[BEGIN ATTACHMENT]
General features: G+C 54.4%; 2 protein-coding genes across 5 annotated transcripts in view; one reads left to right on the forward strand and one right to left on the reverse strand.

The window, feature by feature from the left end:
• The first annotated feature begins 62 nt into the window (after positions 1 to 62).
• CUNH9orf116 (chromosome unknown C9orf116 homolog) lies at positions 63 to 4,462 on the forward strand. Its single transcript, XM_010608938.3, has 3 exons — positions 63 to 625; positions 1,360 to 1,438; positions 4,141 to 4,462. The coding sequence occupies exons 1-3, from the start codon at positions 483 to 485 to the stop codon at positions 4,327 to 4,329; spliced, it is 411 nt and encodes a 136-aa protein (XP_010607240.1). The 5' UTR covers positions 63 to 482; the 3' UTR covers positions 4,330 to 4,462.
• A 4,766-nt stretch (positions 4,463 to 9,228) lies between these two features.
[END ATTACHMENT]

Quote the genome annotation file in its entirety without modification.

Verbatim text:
General features: G+C 54.4%; 2 protein-coding genes across 5 annotated transcripts in view; one reads left to right on the forward strand and one right to left on the reverse strand.

The window, feature by feature from the left end:
• The first annotated feature begins 62 nt into the window (after positions 1 to 62).
• CUNH9orf116 (chromosome unknown C9orf116 homolog) lies at positions 63 to 4,462 on the forward strand. Its single transcript, XM_010608938.3, has 3 exons — positions 63 to 625; positions 1,360 to 1,438; positions 4,141 to 4,462. The coding sequence occupies exons 1-3, from the start codon at positions 483 to 485 to the stop codon at positions 4,327 to 4,329; spliced, it is 411 nt and encodes a 136-aa protein (XP_010607240.1). The 5' UTR covers positions 63 to 482; the 3' UTR covers positions 4,330 to 4,462.
• A 4,766-nt stretch (positions 4,463 to 9,228) lies between these two features.